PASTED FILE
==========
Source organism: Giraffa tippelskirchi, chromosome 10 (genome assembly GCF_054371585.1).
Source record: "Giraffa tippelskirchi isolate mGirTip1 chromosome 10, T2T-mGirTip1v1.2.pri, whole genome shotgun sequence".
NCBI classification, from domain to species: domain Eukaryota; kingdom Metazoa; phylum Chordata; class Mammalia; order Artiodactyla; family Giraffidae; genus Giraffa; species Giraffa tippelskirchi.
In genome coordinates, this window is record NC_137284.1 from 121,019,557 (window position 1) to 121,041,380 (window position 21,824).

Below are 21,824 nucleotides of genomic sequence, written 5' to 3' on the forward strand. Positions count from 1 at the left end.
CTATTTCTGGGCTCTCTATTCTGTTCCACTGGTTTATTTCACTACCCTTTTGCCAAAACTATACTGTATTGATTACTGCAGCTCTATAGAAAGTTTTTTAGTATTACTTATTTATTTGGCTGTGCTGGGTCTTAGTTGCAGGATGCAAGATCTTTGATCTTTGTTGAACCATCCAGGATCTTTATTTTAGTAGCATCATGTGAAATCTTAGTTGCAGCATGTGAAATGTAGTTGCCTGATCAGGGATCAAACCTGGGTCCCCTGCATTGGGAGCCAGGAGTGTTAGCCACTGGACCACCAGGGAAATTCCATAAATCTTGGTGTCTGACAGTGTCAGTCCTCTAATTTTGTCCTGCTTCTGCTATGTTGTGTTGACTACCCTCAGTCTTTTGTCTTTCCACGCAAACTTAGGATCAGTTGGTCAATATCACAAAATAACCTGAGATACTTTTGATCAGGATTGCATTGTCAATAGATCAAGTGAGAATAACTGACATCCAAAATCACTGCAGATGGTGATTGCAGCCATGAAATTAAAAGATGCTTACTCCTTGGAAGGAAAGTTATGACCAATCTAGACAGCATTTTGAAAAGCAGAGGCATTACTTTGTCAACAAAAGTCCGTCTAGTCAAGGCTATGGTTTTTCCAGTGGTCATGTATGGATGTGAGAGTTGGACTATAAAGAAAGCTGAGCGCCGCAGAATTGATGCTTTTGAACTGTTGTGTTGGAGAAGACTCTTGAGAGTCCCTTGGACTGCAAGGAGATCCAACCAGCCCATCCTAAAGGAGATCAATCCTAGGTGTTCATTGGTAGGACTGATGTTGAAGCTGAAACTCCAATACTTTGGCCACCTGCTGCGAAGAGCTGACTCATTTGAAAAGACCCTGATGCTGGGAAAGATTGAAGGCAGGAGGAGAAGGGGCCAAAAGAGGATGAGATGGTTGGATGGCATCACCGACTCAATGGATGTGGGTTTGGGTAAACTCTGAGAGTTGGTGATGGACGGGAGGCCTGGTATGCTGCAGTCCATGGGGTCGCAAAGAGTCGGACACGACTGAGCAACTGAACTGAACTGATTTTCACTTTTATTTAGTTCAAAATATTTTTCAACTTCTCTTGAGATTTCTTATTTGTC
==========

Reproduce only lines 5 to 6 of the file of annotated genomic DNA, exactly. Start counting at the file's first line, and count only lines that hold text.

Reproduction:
Below are 21,824 nucleotides of genomic sequence, written 5' to 3' on the forward strand. Positions count from 1 at the left end.
CTATTTCTGGGCTCTCTATTCTGTTCCACTGGTTTATTTCACTACCCTTTTGCCAAAACTATACTGTATTGATTACTGCAGCTCTATAGAAAGTTTTTTAGTATTACTTATTTATTTGGCTGTGCTGGGTCTTAGTTGCAGGATGCAAGATCTTTGATCTTTGTTGAACCATCCAGGATCTTTATTTTAGTAGCATCATGTGAAATCTTAGTTGCAGCATGTGAAATGTAGTTGCCTGATCAGGGATCAAACCTGGGTCCCCTGCATTGGGAGCCAGGAGTGTTAGCCACTGGACCACCAGGGAAATTCCATAAATCTTGGTGTCTGACAGTGTCAGTCCTCTAATTTTGTCCTGCTTCTGCTATGTTGTGTTGACTACCCTCAGTCTTTTGTCTTTCCACGCAAACTTAGGATCAGTTGGTCAATATCACAAAATAACCTGAGATACTTTTGATCAGGATTGCATTGTCAATAGATCAAGTGAGAATAACTGACATCCAAAATCACTGCAGATGGTGATTGCAGCCATGAAATTAAAAGATGCTTACTCCTTGGAAGGAAAGTTATGACCAATCTAGACAGCATTTTGAAAAGCAGAGGCATTACTTTGTCAACAAAAGTCCGTCTAGTCAAGGCTATGGTTTTTCCAGTGGTCATGTATGGATGTGAGAGTTGGACTATAAAGAAAGCTGAGCGCCGCAGAATTGATGCTTTTGAACTGTTGTGTTGGAGAAGACTCTTGAGAGTCCCTTGGACTGCAAGGAGATCCAACCAGCCCATCCTAAAGGAGATCAATCCTAGGTGTTCATTGGTAGGACTGATGTTGAAGCTGAAACTCCAATACTTTGGCCACCTGCTGCGAAGAGCTGACTCATTTGAAAAGACCCTGATGCTGGGAAAGATTGAAGGCAGGAGGAGAAGGGGCCAAAAGAGGATGAGATGGTTGGATGGCATCACCGACTCAATGGATGTGGGTTTGGGTAAACTCTGAGAGTTGGTGATGGACGGGAGGCCTGGTATGCTGCAGTCCATGGGGTCGCAAAGAGTCGGACACGACTGAGCAACTGAACTGAACTGATTTTCACTTTTATTTAGTTCAAAATATTTTTCAACTTCTCTTGAGATTTCTTATTTGTC